Mumbai boy Sameer Kulavoor has collaborated with a heritage tile company to give its designs an Art Deco twist. Giving him company are three other designers — Ayaz Basrai, Sian Pascale and Alice von Baum who add a dash of chutzpah to the company’s 92-year-old designs. The guide gauges how the city is set to get floored
These designs work well in a variety of interior styles. The resulting patterns are fresh and groovy. One can use the tiles alongside brighter pop-coloured walls and it will give a classic-modern vibe. If used sparingly in a small space, the tiles can add life and character. In larger spaces, the tiles create a great patterned texture for the flooring. Similarly, the tiles work well with a ‘metallic + industrial look’ or ‘classic + wood look’. They complement colourful or neutral surroundings, be it for a residence, restaurant, cafe, bar, office, studio or the outdoors. Kulavoor can develop any letter on request.
Bombay Duck Designs’ founder Sameer Kulavoor’s design for the Bharat Floorings & Tiles company. Inspired by the Art Deco architecture of the Fort precinct in the city, here is the design ‘A’ that can be arranged to create multiple designs.
Q. Mumbai/Bombay has always been a palpable source of influence in your work. How did the Art Deco inspiration emerge for this project?
A. One important facet of Bombay/Mumbai architecture is the Art Deco style of some of its buildings, which I have been lately fascinated with. Art Deco is not unique to our city — it was first seen in France and then travelled to the world — but Mumbai has the second largest number of Art Deco buildings in the world after Miami! For this project, I thought it might be a good starting point to look at Art Deco buildings, particularly around South Bombay for inspiration. I was inspired by the likes of the Eros cinema building and the buildings that line one side of Oval Maidan. I was working around ideas using Art Deco patterns and felt that combining typography with it might produce some unique results.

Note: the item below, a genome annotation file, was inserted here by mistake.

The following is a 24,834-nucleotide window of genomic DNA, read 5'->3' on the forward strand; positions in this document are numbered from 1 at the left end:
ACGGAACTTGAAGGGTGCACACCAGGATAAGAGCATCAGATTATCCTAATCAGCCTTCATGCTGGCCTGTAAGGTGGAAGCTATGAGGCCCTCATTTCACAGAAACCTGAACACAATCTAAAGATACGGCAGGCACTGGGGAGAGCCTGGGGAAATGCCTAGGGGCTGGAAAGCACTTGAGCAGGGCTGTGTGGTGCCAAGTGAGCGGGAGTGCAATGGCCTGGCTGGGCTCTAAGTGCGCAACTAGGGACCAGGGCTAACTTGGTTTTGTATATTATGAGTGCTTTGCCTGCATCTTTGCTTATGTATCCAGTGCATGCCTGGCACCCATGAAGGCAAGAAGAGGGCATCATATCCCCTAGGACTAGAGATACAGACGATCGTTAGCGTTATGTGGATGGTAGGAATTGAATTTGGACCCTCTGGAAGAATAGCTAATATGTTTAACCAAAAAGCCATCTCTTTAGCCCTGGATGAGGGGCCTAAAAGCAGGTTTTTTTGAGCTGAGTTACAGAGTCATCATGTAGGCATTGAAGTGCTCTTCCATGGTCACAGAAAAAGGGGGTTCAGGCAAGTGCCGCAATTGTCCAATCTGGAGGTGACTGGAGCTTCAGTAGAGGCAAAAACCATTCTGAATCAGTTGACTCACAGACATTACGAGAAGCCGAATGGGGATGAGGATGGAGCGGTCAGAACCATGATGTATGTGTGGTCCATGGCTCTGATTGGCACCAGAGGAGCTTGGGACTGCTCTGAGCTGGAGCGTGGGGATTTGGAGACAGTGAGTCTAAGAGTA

Q. Tiles unlike walls have strict uniform dimensions to them. Were there certain alphabets or ideas that you felt would not be manageable in the given context?
A. Well, it may be limiting for some. But I feel that the unique feature about tiles is that you can arrange them to produce some stunning patterns. As a graphic designer you can take advantage of this unique characteristic of tiles when you design them — and that’s what I did.
Sameer Kulavoor Designer
Q. How long did it take for you to work on this? How did the project originate? Did you bounce off your ideas with the rest of the designers?
A. I had been toying with the idea of working with Art Deco patterns for a while and when I connected with Bharat Floorings & Tiles (BFT), I thought it was a perfect outlet. We (Bombay Duck Designs) created tiny cardboard tile samples with our (Art Deco
+ type) design to explain the concept and the permutations/combinations to Bharat Tiles and...they were on board with the idea.
Q. What about challenges or euphoric moments?
A. When we made the tiny sample tiles to try out the combinations of patterns, we were very excited to see the number of variations one could create using the same tile in different arrangements. The unique feature of our designs for BFT is that when you look at a single tile, you can read the letter. But when tiled together, some groovy new patterns are born! I guess the euphoric moment for me will be when I see these tiles bring life to a cosy corner of a tiny home or a sprawling industrial café/restaurant!